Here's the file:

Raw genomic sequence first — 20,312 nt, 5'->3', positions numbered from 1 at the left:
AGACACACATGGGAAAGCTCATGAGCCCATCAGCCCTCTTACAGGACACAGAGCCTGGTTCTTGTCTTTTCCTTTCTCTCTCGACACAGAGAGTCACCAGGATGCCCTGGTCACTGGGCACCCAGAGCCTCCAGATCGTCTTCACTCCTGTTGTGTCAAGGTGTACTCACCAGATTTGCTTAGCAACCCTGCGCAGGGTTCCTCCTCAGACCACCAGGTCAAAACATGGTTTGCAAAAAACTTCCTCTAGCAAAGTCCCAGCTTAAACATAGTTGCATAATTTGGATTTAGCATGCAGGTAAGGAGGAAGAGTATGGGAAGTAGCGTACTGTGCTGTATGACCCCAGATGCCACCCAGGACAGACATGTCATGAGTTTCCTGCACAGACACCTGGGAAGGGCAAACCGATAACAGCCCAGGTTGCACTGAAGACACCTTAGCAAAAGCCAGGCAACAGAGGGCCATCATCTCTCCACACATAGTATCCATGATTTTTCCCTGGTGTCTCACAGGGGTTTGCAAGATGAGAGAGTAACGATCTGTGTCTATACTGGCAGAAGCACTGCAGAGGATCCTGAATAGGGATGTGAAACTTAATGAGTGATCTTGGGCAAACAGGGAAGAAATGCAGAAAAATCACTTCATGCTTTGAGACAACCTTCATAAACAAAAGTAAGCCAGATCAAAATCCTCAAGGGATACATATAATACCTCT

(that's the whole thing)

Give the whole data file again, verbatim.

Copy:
Raw genomic sequence first — 20,312 nt, 5'->3', positions numbered from 1 at the left:
AGACACACATGGGAAAGCTCATGAGCCCATCAGCCCTCTTACAGGACACAGAGCCTGGTTCTTGTCTTTTCCTTTCTCTCTCGACACAGAGAGTCACCAGGATGCCCTGGTCACTGGGCACCCAGAGCCTCCAGATCGTCTTCACTCCTGTTGTGTCAAGGTGTACTCACCAGATTTGCTTAGCAACCCTGCGCAGGGTTCCTCCTCAGACCACCAGGTCAAAACATGGTTTGCAAAAAACTTCCTCTAGCAAAGTCCCAGCTTAAACATAGTTGCATAATTTGGATTTAGCATGCAGGTAAGGAGGAAGAGTATGGGAAGTAGCGTACTGTGCTGTATGACCCCAGATGCCACCCAGGACAGACATGTCATGAGTTTCCTGCACAGACACCTGGGAAGGGCAAACCGATAACAGCCCAGGTTGCACTGAAGACACCTTAGCAAAAGCCAGGCAACAGAGGGCCATCATCTCTCCACACATAGTATCCATGATTTTTCCCTGGTGTCTCACAGGGGTTTGCAAGATGAGAGAGTAACGATCTGTGTCTATACTGGCAGAAGCACTGCAGAGGATCCTGAATAGGGATGTGAAACTTAATGAGTGATCTTGGGCAAACAGGGAAGAAATGCAGAAAAATCACTTCATGCTTTGAGACAACCTTCATAAACAAAAGTAAGCCAGATCAAAATCCTCAAGGGATACATATAATACCTCT